The most popular discipline at Collegiates, sport accuracy (with 79 out of 82 competitors participating), completed three of its four rounds, ensuring a clear winner in each of the classes. In sport accuracy, it’s anyone’s game. Though many competitors scored dead centers, only those who were able to perform consistently took home medals.

The novice class, open to competitors with A licenses and fewer than 125 jumps, attracted 28 entrants with jump numbers ranging from 27 to 102. Three competitors from West Point secured the top three slots, with Winski taking gold with 3.97 meters (including a dead center in round two). Elliot Klein, who also scored a dead center in round three, took the silver, and Perinon took bronze.

In the intermediate class, reserved for skydivers with between 126 and 350 jumps, 26 athletes competed. Air Force’s Allen scored three dead centers to win gold, while Air Force’s Volin came in second with a total of 3.82 meters (and two dead centers). West Point cadet Derrick finished with a score of 8.20 meters (scoring one dead center) and took the bronze.

The master’s class, reserved for athletes with 351 jumps or more, contained 25 competitors. The competition was incredibly stiff, and three competitors from the Air Force (Severino, Taylor and Wolf) tied for the gold by scoring dead centers in all three rounds. Air Force’s Brooks finished fourth with two dead centers, scoring an overall 3 cm.

When athletes compete in sport accuracy, they have the choice to also perform on a four-person team to earn an additional medal. AF Sietray-Nobo (Jackson, Severino, Taylor and Wolf) finished first with an impressive 1.58-meter total over 12 jumps. In second place, AF Storm (Arneberg, Beachy, Silva and Wilde) scored 29.93 meters for the silver, while Army West Point Smash is a GO (Cochran, Crowder, Hayhurst and Tarpey) scored 56.46 meters for the bronze.

Medals and More

After presenting the medals, USPA Controller Randy Connell presented the coveted Gavin Gavel, named after Lt. General James Gavin, who donated his military jump wings (bearing four combat stars) to be mounted on a gavel as a trophy for the best team at the National Collegiate Parachuting Championships starting in 1958. The gavel was retired in 1988, but USPA revived it in 2015. This year, the Air Force Academy and Army West Point ended up in a surprising tie for the award based on overall results.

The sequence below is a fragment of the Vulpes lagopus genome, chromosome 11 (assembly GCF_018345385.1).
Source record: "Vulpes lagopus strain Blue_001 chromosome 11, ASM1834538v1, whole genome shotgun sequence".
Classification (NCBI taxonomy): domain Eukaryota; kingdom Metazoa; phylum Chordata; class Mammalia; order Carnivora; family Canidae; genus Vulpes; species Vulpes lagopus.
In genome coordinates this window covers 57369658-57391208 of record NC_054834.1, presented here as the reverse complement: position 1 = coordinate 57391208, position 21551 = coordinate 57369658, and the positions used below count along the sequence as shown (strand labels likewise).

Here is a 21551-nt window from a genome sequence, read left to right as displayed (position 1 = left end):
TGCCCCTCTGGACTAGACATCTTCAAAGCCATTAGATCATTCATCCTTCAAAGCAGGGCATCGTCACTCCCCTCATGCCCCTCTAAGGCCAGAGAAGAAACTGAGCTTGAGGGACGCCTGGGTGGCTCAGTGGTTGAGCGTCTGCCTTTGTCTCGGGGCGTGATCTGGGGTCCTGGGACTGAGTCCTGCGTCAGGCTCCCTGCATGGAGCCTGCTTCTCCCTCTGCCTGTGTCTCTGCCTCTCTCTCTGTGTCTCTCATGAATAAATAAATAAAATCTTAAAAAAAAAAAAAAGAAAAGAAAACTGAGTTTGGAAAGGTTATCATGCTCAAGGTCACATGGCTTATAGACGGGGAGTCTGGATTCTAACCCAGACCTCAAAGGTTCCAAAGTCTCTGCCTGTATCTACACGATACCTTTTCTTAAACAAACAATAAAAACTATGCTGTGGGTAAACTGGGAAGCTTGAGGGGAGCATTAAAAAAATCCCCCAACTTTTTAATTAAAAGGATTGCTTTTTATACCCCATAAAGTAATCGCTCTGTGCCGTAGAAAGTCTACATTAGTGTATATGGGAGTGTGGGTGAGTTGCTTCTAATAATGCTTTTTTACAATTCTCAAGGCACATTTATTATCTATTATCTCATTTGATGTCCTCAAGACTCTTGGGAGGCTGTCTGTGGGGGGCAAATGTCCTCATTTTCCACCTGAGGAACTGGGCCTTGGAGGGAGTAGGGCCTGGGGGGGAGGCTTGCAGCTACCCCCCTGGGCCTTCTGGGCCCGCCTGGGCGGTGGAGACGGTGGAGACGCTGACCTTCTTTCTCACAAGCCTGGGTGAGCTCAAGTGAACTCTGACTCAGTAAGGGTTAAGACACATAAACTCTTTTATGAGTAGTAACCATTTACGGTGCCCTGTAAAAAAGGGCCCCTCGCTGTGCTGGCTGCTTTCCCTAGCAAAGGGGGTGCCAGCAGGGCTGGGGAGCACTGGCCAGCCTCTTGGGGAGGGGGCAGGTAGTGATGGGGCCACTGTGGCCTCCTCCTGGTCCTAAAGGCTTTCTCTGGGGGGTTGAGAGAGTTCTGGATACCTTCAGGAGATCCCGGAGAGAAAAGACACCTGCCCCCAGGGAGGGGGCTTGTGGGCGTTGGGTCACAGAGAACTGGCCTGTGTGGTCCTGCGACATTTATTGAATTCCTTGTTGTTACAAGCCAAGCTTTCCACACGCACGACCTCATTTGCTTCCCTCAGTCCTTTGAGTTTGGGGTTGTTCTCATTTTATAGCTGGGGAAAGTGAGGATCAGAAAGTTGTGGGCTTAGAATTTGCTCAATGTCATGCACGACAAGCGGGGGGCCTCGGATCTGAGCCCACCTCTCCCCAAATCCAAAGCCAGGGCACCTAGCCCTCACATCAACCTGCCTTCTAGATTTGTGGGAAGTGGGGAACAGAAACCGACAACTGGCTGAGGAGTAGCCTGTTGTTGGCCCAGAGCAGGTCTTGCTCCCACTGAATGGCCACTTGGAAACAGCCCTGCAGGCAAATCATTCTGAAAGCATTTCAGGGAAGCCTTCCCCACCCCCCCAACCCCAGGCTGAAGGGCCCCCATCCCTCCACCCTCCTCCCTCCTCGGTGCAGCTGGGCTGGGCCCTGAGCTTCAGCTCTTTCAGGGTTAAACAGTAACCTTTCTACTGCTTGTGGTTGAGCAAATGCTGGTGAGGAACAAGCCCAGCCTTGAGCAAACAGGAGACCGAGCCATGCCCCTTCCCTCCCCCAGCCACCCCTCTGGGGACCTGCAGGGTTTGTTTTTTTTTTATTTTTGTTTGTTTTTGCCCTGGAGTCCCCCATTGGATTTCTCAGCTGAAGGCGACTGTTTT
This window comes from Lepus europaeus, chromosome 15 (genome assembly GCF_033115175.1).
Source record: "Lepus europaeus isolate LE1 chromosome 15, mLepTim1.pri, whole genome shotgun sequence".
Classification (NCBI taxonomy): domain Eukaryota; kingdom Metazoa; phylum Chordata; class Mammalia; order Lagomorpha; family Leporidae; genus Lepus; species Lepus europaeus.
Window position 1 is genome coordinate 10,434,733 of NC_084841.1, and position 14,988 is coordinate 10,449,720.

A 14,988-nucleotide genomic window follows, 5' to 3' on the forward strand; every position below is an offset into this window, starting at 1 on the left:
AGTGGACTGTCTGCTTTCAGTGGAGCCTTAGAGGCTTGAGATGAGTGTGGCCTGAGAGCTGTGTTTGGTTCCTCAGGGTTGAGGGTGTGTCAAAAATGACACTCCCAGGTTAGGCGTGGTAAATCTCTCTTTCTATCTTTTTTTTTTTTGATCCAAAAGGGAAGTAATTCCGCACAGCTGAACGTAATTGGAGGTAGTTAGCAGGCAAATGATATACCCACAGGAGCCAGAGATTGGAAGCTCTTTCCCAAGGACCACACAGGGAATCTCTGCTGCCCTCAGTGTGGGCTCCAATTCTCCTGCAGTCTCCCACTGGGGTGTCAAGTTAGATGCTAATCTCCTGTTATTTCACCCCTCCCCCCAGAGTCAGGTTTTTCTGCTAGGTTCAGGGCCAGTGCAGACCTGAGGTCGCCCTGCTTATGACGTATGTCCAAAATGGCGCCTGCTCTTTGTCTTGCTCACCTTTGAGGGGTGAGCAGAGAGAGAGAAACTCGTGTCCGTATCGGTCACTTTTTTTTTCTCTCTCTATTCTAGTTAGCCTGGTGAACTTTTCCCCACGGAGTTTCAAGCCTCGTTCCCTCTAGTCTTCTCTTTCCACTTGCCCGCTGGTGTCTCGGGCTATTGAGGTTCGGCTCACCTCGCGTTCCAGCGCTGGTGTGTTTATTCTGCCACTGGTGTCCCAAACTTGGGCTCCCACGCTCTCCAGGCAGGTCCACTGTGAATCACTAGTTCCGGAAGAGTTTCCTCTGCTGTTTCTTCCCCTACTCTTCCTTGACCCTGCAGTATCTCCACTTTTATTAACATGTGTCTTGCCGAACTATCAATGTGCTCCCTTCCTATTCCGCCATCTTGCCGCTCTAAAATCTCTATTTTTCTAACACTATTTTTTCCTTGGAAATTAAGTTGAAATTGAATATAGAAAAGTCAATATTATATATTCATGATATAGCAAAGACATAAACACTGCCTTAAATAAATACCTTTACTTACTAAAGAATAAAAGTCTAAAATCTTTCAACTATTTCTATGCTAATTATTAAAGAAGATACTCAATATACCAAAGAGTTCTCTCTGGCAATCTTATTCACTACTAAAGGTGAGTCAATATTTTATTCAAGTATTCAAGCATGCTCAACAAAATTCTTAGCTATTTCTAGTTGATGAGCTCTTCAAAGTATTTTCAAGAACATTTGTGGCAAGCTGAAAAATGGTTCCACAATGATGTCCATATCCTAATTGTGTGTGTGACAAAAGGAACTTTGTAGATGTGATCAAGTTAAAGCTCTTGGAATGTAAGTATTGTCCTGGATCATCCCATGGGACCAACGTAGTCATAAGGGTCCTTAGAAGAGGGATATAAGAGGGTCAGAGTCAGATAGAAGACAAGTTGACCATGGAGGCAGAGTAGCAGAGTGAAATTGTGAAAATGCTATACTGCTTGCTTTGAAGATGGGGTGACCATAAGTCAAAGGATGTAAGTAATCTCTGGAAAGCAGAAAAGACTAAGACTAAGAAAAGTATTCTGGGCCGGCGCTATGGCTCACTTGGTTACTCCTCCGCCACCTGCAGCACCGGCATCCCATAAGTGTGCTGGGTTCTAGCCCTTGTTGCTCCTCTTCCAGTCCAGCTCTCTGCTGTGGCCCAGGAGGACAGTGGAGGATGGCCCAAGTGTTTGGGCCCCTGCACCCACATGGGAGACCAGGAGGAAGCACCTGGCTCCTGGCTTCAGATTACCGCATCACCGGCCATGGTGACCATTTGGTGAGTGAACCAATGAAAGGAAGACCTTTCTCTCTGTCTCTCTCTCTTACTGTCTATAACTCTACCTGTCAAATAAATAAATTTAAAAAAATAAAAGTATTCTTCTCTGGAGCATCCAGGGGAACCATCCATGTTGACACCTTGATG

After the competition, graduate student and University of Connecticut competitor Doug Hendrix, who had just participated in his last Collegiates, said, “Collegiates definitely made me a better skydiver. It provided me with goals for the upcoming year. It was pretty incredible going to my first Collegiates with 90 jumps and seeing Air Force’s 4-way teams and how good they were.” He added, “To first-year competitors, I would say that if they are on the fence about going, they absolutely should go. It is a huge learning experience and a way to push comfort zones coming from your home DZ. Just going and simply watching other skydivers makes you a better skydiver.”

 

About the Author
Alix Raymond Hubbard, C-42586, currently lives in DeLand, Florida, where she works as a board-certified behavior analyst for children with autism. She is a 2017 USPA Nationals silver medalist in advanced 8-way formation skydiving with Blocksmiths XP, a Fédération Aéronautique Internationale-rated wingsuit flying judge and a nationally rated speed judge.